Quarterly Journal of Microscopical Science, Volume 21

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J. and A. Churchill, 1881 - Cytology
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Page 351 - ... the human subject. But even should nothing more be effected than what seems to be already on the point of attainment— the means of securing poultry from death by fowl-cholera, and cattle from the terribly destructive splenic fever — it must be admitted that we have an instance of a most valuable result from the much-reviled
Page 437 - I would suggest that in the formation of the polar cells part of the constituents of the germinal vesicle which are requisite for its functions as a complete and independent nucleus are removed to make room for the supply of the necessary parts to it again by the spermatic nucleus (vide -p.
Page 346 - That they were causes of putrefaction, or other fermentative changes, was a thing scarcely thought of; and the notion that they had special relations to disease would have been regarded as the wildest of speculations.
Page 454 - The stalk connecting the glomerulus with the attachment of the mesentery varies in thickness in different sections, but we believe that the glomerulus is continued unbroken throughout the very considerable region through which it extends. This point is, however, difficult to make sure of owing to the facility with which the glomerulus breaks away. At the stage we are describing, no true Malpighian bodies are present in the part of the Wolffian body on the same level with the anterior end of the glomerulus,...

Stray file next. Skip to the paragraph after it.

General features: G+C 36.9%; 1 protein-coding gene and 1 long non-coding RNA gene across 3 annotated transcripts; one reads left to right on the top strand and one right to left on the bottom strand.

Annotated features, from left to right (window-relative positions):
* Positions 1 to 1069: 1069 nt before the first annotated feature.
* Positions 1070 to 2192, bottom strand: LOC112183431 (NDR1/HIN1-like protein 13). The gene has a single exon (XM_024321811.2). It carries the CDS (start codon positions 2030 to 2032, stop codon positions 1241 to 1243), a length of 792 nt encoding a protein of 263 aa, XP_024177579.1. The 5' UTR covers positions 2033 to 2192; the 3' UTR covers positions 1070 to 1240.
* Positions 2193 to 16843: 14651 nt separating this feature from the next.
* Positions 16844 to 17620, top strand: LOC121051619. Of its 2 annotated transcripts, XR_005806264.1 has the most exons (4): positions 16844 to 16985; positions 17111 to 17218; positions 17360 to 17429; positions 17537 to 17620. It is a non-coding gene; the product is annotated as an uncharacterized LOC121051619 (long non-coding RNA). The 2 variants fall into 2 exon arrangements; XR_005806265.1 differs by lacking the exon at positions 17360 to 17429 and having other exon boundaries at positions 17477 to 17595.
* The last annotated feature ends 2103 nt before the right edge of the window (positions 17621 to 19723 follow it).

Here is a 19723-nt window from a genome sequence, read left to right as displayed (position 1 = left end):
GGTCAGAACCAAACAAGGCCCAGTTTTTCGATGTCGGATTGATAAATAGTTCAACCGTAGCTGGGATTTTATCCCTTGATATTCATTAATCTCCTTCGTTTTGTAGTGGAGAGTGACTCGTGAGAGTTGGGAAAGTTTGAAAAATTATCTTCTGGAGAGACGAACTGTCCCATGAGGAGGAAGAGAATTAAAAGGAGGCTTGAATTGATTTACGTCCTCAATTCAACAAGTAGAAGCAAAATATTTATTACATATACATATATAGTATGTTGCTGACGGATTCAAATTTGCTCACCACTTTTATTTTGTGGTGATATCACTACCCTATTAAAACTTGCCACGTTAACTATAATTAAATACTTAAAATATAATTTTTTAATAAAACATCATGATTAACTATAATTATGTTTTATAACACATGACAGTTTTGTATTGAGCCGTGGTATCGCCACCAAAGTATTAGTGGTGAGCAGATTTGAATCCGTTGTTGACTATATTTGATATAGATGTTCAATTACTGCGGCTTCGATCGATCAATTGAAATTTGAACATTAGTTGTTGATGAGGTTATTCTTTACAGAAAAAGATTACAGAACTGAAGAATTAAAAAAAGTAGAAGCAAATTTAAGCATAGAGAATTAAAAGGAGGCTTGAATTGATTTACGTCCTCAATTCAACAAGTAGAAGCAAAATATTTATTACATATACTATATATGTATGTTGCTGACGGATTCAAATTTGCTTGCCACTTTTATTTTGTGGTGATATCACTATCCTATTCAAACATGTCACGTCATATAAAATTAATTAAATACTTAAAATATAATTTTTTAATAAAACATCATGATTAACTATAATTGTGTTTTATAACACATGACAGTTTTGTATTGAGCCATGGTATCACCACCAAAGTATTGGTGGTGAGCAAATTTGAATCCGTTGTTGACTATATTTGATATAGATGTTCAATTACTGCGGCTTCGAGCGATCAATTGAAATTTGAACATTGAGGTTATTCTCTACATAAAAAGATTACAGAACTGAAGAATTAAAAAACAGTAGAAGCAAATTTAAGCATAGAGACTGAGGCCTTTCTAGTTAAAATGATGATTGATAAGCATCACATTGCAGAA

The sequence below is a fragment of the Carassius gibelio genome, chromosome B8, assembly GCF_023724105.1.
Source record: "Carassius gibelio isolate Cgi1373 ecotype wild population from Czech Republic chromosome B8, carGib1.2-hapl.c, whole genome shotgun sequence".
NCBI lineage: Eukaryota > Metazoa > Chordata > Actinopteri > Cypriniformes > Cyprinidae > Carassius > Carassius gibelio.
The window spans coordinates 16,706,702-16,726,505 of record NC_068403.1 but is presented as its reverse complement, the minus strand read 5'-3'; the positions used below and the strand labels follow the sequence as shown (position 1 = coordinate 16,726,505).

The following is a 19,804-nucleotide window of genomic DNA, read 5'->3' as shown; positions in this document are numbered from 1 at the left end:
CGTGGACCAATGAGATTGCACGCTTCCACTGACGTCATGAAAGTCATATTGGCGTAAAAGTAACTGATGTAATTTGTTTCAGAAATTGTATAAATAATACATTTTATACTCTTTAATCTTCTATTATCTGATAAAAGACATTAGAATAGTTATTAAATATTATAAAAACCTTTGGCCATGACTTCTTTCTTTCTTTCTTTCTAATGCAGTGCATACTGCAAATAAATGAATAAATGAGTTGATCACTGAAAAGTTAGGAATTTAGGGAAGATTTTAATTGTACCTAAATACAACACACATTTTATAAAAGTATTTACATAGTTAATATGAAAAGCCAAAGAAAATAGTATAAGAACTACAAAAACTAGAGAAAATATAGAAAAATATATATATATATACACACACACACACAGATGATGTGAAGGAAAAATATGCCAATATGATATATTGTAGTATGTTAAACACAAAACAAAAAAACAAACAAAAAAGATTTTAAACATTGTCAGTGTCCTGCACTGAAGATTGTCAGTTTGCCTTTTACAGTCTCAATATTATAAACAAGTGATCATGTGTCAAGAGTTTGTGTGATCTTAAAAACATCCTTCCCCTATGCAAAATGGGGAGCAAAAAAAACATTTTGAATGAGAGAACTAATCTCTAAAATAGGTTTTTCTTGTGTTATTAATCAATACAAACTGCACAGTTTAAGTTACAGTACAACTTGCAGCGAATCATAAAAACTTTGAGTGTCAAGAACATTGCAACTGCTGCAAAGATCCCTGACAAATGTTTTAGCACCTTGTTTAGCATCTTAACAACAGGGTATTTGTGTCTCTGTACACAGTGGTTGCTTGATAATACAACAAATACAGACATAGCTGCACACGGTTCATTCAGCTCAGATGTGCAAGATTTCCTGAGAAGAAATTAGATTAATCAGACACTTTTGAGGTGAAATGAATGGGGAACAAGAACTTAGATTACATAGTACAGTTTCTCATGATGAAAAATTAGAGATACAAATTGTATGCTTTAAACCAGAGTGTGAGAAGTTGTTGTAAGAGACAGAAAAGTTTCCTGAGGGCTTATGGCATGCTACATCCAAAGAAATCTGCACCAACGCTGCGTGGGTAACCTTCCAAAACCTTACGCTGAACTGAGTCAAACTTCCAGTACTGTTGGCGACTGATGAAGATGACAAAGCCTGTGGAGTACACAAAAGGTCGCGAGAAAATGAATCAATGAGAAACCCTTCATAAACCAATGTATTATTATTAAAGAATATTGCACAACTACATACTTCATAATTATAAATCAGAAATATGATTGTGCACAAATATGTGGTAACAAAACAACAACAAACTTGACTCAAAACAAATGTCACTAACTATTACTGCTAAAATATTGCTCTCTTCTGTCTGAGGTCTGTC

Page 453 - In a paper by Mr. Balfour and myself in the ' Quart. Journ. of Micr. Science/ vol. xix, describing the development of what we believed to be a rudimentary head-kidney in the chick, we drew attention to a structure which so closely resembled the glomerulus of the head-kidney of the Icthyopsida that we identified it as an homologous structure.
Page 349 - So far as I am aware, this is the first time this honor has come to the District of Columbia.
Page 453 - It extends from the anterior end of the Wolffian body to the point where the foremost opening of the head-kidney commences. We have found it at a period slightly earlier than that of the first development of the head-kidney. In the interior of this body is seen a stroma with numerous vascular channels and blood-corpuscles, and a vascular connection is apparently becoming established, if it is not so already, between the glomerulus and the aorta. The stalk connecting the glomerulus with the attachment...
Page 348 - ... exist as a deadly blood disease, caused by the development of micro-organisms, equally distinct from pyaemia and from the chemically toxic effects of septic products. On some occasions, as the result of the introduction of putrid fluid under the mouse's skin, Koch found, besides septicaemia, a local affection of the seat of inoculation, in the form of spreading gangrene ; and, on investigating the part, he discovered in it, exactly corresponding with the extent of the local affection, another...
Page 454 - ... difficult to make sure of owing to the facility with which the glomerulus breaks away. At the stage we are describing, no true Malpighian bodies are present in the part of the Wolffian body on the same level with the anterior end of the glomerulus, but the Wolffian body merely consists of the Wolffian duct. At the level of the posterior part of the glomerulus this is no longer the case, but here a regular series of primary Malpighian bodies is present (using the term " primary" to denote the...
Page 382 - At p. 368, loc. at., my statement runs — "I have long been of the opinion which Prof. Claus appears to hold, that the appendages of the Arthropoda are homologous (or, to use a more distinctive term, ' homogenous ') with the appendages of the Chaetopoda, and on this account I consider it a proper step in classification to associate the Chaetopoda with the Arthropoda and Rotifera in one large phylum — the Appendiculata.

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